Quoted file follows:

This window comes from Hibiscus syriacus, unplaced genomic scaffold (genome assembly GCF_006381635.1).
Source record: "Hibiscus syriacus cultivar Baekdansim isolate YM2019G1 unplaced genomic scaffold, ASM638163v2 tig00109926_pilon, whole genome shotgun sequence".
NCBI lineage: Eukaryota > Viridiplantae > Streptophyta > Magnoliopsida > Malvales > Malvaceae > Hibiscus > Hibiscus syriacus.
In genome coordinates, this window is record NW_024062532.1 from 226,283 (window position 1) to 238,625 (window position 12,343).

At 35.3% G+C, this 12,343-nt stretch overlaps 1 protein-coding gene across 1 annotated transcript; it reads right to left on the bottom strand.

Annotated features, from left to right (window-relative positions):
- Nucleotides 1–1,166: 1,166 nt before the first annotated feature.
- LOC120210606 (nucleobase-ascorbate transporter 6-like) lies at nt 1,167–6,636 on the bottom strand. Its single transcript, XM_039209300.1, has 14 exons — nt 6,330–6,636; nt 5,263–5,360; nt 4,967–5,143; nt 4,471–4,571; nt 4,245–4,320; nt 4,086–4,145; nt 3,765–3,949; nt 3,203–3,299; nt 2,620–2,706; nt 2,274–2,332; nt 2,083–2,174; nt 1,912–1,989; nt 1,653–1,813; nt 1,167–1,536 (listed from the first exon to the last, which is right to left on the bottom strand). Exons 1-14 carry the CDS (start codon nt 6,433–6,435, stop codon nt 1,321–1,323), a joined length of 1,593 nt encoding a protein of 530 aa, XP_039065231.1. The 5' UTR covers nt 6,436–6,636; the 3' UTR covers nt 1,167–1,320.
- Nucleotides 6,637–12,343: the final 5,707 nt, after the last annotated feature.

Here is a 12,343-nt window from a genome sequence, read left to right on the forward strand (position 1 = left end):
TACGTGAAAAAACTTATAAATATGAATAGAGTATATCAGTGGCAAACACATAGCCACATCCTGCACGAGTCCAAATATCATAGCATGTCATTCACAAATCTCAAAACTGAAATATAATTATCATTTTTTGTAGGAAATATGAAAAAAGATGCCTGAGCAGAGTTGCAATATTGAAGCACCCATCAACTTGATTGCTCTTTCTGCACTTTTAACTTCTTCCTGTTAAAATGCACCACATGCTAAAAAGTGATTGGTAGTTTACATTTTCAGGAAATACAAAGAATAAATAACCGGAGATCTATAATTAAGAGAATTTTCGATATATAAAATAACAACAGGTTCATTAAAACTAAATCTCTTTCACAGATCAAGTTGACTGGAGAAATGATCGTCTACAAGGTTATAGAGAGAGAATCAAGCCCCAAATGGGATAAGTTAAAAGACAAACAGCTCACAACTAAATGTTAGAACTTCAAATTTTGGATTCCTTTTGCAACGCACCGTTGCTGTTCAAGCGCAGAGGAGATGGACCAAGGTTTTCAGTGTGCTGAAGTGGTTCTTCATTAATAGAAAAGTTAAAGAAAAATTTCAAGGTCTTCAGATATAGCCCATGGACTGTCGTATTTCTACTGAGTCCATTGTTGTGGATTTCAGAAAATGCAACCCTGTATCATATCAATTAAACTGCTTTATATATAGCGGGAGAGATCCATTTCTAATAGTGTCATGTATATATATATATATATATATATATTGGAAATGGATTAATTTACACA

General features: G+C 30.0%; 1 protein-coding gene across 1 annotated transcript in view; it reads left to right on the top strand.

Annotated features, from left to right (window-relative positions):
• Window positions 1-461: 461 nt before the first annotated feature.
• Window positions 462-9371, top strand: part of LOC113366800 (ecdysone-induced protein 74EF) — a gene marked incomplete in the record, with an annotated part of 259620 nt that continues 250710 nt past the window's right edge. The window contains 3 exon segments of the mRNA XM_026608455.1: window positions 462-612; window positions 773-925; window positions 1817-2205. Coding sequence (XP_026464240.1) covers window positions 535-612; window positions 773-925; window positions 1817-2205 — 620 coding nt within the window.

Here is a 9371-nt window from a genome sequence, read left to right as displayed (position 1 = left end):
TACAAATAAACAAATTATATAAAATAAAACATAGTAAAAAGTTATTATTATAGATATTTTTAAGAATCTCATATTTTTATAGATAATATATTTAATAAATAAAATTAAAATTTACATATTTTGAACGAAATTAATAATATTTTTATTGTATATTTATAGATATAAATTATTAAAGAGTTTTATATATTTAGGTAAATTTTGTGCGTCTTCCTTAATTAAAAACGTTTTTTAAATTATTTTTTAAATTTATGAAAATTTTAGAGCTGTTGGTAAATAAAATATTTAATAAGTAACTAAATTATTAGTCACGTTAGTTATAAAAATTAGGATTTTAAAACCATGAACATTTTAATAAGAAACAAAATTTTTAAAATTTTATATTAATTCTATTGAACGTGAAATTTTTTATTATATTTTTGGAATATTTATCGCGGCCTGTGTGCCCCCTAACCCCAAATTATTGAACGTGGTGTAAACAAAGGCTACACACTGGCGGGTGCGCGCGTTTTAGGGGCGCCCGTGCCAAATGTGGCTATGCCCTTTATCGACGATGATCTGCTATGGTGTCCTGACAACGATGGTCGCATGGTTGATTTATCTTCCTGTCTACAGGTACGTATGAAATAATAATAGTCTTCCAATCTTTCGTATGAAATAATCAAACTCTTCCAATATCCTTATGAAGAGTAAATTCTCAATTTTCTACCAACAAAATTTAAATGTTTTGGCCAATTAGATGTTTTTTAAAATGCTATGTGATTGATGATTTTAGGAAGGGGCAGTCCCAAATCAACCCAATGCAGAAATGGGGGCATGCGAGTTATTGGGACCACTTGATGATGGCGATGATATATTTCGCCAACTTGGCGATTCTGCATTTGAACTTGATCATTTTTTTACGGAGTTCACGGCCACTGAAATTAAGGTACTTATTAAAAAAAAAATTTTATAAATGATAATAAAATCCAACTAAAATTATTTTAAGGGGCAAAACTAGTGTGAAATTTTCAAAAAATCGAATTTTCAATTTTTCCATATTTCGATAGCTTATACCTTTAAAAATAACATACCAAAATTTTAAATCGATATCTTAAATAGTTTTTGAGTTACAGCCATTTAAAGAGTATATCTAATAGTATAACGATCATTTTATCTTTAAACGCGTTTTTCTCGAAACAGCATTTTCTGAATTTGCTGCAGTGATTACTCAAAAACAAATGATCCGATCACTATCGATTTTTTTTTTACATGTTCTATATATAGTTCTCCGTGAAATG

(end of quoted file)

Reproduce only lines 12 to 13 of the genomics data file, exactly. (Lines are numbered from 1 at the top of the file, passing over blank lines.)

General features: G+C 30.0%; 1 protein-coding gene across 1 annotated transcript in view; it reads left to right on the top strand.

Annotated features, from left to right (window-relative positions):